Typhoon Francisco to Strengthen, Track Toward Japan Next Week

Satellite image of Francisco
Satellite image of Francisco near Guam on Thursday (Image credit: The Naval Research Lab.)

This article was provided by AccuWeather.com.

Typhoon Francisco continues to become better organized as it spins to the southwest of Guam.

Francisco has developed in a similar area to where former Typhoon Wipha formed last week.

Francisco, which became a typhoon Thursday, will bring heavy downpours to the Mariana Islands, including Guam, over the next day or two as the storm tracks northward.

As the storm strengthens through the end of the week, damaging winds should remain west of the Mariana Islands.

Later this week into early next week, Francisco will travel over the open waters of the Western Pacific, south of Japan. Warm water and low wind shear should allow for further intensification as Francisco takes a track very similar to that of former Typhoon Wipha.

(Image credit: AccuWeather.com)

By early next week, Francisco will begin to interact with a frontal boundary to the north that approaches Japan. This will front will attempt to steer Francisco northward then turn the storm northeast toward southern and eastern Japan.

Depending on the exact timing of the front coming in from the west, Francisco could be guided on a track very similar to the one taken by Wipha.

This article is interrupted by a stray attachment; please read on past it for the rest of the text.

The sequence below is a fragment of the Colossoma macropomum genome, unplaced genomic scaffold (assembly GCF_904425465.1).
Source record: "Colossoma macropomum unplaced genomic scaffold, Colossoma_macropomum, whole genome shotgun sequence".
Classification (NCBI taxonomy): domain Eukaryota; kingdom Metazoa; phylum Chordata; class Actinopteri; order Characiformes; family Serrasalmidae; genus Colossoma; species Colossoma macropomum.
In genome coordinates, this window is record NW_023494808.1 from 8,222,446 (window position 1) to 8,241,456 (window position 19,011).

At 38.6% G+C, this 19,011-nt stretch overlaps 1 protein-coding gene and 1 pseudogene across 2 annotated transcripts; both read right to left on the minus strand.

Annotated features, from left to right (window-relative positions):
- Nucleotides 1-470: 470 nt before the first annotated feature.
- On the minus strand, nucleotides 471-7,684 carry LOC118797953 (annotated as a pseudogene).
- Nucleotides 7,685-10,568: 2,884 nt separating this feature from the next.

RELATED: Typhoon Wipha Leaves Dozens Missing in Japan AccuWeather Severe Weather Center AccuWeather Hurricane Center

If this scenario unfolds, another round of flooding rain and damaging winds would slam eastern Japan, including Tokyo.

If Francisco were to miss the connection with this frontal boundary, the storm would likely slow in speed and track off to the west before being lifted northward by a later frontal boundary.

This would likely take the greatest impacts of Francisco into the Korean Peninsula or western Japan, similar to the track of Tropical Storm Kong-Rey, earlier this year.

© AccuWeather.com. All rights reserved. More from AccuWeather.com.

With much of the country experiencing an unseasonably warm winter, fears of climate change come to mind. See how well you understand recent weather, climate and the difference between them.

Weather vs. Climate Change: Test Yourself